summary As one of the oldest schools of architecture in Germany, Dresden has a long and continuous tradition in the field of architectural aesthetics and building composition. Architects such as Fritz Schumacher initiated research and teaching in the field in the 1920s, and this was revitalised during the 1950s by Otto Schubert who laid the foundations for a scientific description of the correlation between optics and architectural design, and also worked towards a comprehensive theory of architectural composition. As a result of the architectural ideology of the East German regime, such studies were consigned to near oblivion and the main concern became interior decoration. With the appointment of Professor Ralf Weber, the institute was reestablished in 1994 under its original name, the Institute of Spatial Design (Raumgestaltung). Its new research agenda originated from Weber’s book “On the Aesthetics of Architectural Form - A Psychological Approach to the Structure and the Order of Perceived Architectural Space” (Ashgate 1994). In order to verify some of the hypotheses advanced in the book empirically, members of the institute have been carrying out a number of studies in the areas of oculomotor research and the perceptual foundations of design, and have been addressing issues that would help formulate principles of good architectural form and space applicable to the everyday practice of architectural design. Currently, the Institute of Spatial Design focuses on the further development of the psychological bases of experiencing architecture, as well as on theories of aesthetics and their application in practice. Specifically, attention is paid, on the one hand, to the perception and experience of architecture, i.e. aesthetics, and on the other, to the assemblage of various parts into an overall whole in a building, city or landscape – in other words, architectural composition. These two aspects are naturally inextricably intertwined: the one concerns the reception of architecture, the other, its production. Under these headings, various other areas of interest, such as architectural tectonics, systems of order and proportions, or the issue of scale in architecture, are tackled through dissertations, research projects and seminars. The institute has been cooperating on several studies with the Cognitive & Biological Psychology Unit at the University of Leipzig and the intention is eventually to establish an interdisciplinary research unit for architectural aesthetics.
series EAEA
type normal paper
last changed 2008/04/29 18:46

_id ecaade2015_115
id ecaade2015_115
authors Weissenböck, Renate
year 2015
title Robotic Design-Fabrication - Exploring Robotic Fabrication as a Dynamic Design Process
source Martens, B, Wurzer, G, Grasl T, Lorenz, WE and Schaffranek, R (eds.), Real Time - Proceedings of the 33rd eCAADe Conference - Volume 2, Vienna University of Technology, Vienna, Austria, 16-18 September 2015, pp. 309-318
summary This research explores the relationship between digital design and digital fabrication, investigating robotic fabrication as a dynamic design process. It examines the potential of utilizing production tools as the key part of the design process, where the final geometry is neither simulated nor pre-defined in the digital realm before materialization. This “design-fabrication” or “design-by-fabrication” workflow fosters a new way of thinking about architectural design and practice, as well as unlocking creativity and discovering new geometries and aesthetics. To illustrate this, the paper presents a series of directed design experiments developed by students in two seminars at Graz University of Technology. A unique fabrication technique is investigated, combining laser cutting and robotic thermoforming, which was developed by the author in the course of her PhD-research. Utilizing this robotically aided design process, sheets of acrylic glass are laser cut and thermoformed by a robot into 3- dimensional spatial objects, each element with individual geometries, textures, transparencies and apertures.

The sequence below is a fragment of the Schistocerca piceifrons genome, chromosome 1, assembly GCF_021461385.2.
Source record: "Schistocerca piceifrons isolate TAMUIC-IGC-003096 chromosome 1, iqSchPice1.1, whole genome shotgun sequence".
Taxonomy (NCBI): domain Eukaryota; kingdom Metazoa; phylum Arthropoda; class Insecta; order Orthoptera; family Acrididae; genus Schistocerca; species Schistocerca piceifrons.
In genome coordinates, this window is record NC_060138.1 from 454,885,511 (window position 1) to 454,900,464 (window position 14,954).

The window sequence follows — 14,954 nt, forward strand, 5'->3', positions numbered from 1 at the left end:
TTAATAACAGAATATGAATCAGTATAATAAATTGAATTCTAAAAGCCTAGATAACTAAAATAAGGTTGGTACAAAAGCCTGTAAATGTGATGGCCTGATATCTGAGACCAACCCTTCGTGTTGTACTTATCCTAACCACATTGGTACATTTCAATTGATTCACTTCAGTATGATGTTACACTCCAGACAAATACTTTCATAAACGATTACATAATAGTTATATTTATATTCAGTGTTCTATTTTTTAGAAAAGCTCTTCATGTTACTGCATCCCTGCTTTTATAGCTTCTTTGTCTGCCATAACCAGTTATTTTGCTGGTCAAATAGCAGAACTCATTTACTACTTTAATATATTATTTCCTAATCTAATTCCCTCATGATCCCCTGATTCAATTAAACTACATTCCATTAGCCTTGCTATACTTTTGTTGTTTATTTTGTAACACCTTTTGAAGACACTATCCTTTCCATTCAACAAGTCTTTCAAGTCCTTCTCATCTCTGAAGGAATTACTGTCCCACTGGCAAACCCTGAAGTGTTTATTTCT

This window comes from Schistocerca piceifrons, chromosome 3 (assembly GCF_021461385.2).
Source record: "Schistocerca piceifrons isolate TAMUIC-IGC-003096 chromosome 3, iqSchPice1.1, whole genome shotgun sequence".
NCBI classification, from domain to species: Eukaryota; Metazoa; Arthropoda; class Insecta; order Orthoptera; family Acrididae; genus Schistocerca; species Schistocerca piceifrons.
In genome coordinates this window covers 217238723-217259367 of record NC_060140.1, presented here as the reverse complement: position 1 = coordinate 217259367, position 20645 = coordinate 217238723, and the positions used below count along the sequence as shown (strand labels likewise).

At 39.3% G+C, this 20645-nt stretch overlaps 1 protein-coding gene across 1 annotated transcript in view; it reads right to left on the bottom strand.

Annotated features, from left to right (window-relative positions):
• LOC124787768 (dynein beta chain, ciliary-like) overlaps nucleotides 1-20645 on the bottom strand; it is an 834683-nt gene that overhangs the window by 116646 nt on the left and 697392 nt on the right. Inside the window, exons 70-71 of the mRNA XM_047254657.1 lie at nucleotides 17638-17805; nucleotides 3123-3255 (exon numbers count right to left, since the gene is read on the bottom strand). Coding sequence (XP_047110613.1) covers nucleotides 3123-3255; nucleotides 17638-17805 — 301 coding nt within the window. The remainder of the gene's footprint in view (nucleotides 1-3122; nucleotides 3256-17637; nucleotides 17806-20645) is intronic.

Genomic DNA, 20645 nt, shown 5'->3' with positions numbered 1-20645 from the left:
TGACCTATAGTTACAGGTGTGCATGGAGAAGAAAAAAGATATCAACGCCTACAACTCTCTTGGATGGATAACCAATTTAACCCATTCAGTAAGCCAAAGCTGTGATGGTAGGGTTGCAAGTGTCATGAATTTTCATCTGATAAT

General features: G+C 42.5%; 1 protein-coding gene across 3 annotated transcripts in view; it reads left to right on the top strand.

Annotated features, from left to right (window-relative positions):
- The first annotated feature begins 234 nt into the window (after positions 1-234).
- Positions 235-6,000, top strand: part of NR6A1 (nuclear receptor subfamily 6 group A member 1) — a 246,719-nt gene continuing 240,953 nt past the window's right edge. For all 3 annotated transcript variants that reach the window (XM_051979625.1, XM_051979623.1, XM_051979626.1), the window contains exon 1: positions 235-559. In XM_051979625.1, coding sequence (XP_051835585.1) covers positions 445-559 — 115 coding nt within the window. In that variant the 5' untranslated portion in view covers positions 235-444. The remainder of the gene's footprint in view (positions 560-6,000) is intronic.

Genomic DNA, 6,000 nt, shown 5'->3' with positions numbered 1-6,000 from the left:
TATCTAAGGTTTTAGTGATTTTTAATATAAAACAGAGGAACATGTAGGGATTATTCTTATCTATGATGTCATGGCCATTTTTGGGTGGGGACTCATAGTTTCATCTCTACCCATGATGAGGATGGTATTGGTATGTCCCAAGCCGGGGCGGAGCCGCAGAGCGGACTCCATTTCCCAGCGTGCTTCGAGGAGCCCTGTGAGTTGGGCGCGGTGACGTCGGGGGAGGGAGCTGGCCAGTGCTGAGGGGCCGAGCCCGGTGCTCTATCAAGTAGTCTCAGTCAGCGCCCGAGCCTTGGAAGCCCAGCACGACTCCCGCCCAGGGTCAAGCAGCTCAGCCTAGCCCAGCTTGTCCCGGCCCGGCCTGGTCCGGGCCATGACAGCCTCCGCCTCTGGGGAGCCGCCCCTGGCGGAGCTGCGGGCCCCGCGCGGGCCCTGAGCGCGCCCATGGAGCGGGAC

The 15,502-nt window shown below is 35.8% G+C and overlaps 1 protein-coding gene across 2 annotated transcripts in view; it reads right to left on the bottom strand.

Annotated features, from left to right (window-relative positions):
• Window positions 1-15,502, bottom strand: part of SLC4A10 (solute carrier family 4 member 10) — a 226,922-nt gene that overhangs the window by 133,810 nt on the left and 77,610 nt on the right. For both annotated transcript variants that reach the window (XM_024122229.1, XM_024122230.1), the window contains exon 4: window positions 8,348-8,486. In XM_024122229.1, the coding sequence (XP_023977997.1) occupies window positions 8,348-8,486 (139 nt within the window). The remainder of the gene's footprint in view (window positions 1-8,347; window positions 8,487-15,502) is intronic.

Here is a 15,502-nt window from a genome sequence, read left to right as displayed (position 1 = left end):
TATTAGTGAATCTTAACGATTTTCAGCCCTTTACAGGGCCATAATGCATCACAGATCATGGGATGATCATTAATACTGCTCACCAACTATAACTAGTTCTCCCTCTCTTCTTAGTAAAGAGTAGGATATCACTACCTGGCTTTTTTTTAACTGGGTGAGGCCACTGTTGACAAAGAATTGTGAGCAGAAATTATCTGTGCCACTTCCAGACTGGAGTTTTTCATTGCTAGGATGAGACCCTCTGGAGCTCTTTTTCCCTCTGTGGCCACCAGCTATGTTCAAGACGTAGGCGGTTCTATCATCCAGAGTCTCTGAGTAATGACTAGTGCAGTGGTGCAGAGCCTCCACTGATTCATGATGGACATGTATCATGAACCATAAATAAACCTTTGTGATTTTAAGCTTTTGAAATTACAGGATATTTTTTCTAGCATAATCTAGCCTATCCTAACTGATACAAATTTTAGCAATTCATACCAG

wos WOS:000372316000036
series eCAADe
last changed 2016/05/16 09:08

_id caadria2008_13_session2a_110
id caadria2008_13_session2a_110
authors Wiboonma, Wiboonsiri; Pinyo Jinuntuya, Pizzanu Kanongchaiyos
year 2008
title Multi-Directional Interrelationship Approach For Hybrid Interactive Design Tool For High-Rise Building
source CAADRIA 2008 [Proceedings of the 13th International Conference on Computer Aided Architectural Design Research in Asia] Chiang Mai (Thailand) 9-12 April 2008, pp. 110-116
summary The role of computers in architectural design is constantly increasing, as may be seen in the efforts to develop generative design tools which are focused on helping create innovative results. Some of these are generated by sets of rules, constraints, theoretical models and algorithms, for which the computer is used as the implementing tool. This research introduces a new approach in hybrid interactive design tools, which are focused on the clustered and hectic urban context in the modern age, meaning that architecture is continuously developing vertically, in high-rise buildings. The main point in this research will be the abandoned gap in connecting the internal functions and external appearance. This is another main point which cannot be ignored in designing high rises, which ideally contain both internal and external perceptive aesthetics. The scope of this research will cover three aspects: Function, Perception, and Proportion. Therefore, the work flow of this design tool will be a multi-directional interrelationship between these three steps: 1) internal function and external form generation by various types of constraints, 2) internal function and external form inspection, and 3) internal function and external form modification by the users.